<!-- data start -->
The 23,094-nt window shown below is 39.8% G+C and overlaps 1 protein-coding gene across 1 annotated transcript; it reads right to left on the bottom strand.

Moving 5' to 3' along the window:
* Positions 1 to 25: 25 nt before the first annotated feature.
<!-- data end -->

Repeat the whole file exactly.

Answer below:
The 23,094-nt window shown below is 39.8% G+C and overlaps 1 protein-coding gene across 1 annotated transcript; it reads right to left on the bottom strand.

Moving 5' to 3' along the window:
* Positions 1 to 25: 25 nt before the first annotated feature.